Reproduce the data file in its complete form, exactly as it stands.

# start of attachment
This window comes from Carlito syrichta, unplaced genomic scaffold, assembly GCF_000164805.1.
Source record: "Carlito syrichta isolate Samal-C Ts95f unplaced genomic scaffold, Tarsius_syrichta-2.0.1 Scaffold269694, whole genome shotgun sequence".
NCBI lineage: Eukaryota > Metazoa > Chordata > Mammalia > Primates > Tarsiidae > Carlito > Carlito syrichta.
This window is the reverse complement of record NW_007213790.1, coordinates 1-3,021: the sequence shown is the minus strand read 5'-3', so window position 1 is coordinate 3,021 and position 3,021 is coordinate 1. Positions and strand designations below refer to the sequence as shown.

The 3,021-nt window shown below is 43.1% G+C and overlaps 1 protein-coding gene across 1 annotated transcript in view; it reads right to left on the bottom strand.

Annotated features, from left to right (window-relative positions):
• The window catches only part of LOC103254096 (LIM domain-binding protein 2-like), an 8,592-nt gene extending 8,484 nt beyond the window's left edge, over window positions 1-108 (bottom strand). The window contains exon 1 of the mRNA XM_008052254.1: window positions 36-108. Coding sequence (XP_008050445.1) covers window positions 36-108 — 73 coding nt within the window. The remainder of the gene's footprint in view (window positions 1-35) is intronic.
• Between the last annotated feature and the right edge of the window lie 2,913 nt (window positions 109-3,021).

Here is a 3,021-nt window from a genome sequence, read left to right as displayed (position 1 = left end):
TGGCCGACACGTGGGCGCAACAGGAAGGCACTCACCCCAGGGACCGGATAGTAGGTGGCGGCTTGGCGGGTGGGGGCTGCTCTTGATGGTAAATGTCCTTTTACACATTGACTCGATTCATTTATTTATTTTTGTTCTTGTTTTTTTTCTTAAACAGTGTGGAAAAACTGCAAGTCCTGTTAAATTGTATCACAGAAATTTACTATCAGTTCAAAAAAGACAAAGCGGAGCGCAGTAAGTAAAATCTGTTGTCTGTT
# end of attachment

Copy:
This window comes from Carlito syrichta, unplaced genomic scaffold, assembly GCF_000164805.1.
Source record: "Carlito syrichta isolate Samal-C Ts95f unplaced genomic scaffold, Tarsius_syrichta-2.0.1 Scaffold269694, whole genome shotgun sequence".
NCBI lineage: Eukaryota > Metazoa > Chordata > Mammalia > Primates > Tarsiidae > Carlito > Carlito syrichta.
This window is the reverse complement of record NW_007213790.1, coordinates 1-3,021: the sequence shown is the minus strand read 5'-3', so window position 1 is coordinate 3,021 and position 3,021 is coordinate 1. Positions and strand designations below refer to the sequence as shown.

The 3,021-nt window shown below is 43.1% G+C and overlaps 1 protein-coding gene across 1 annotated transcript in view; it reads right to left on the bottom strand.

Annotated features, from left to right (window-relative positions):
• The window catches only part of LOC103254096 (LIM domain-binding protein 2-like), an 8,592-nt gene extending 8,484 nt beyond the window's left edge, over window positions 1-108 (bottom strand). The window contains exon 1 of the mRNA XM_008052254.1: window positions 36-108. Coding sequence (XP_008050445.1) covers window positions 36-108 — 73 coding nt within the window. The remainder of the gene's footprint in view (window positions 1-35) is intronic.
• Between the last annotated feature and the right edge of the window lie 2,913 nt (window positions 109-3,021).

Here is a 3,021-nt window from a genome sequence, read left to right as displayed (position 1 = left end):
TGGCCGACACGTGGGCGCAACAGGAAGGCACTCACCCCAGGGACCGGATAGTAGGTGGCGGCTTGGCGGGTGGGGGCTGCTCTTGATGGTAAATGTCCTTTTACACATTGACTCGATTCATTTATTTATTTTTGTTCTTGTTTTTTTTCTTAAACAGTGTGGAAAAACTGCAAGTCCTGTTAAATTGTATCACAGAAATTTACTATCAGTTCAAAAAAGACAAAGCGGAGCGCAGTAAGTAAAATCTGTTGTCTGTT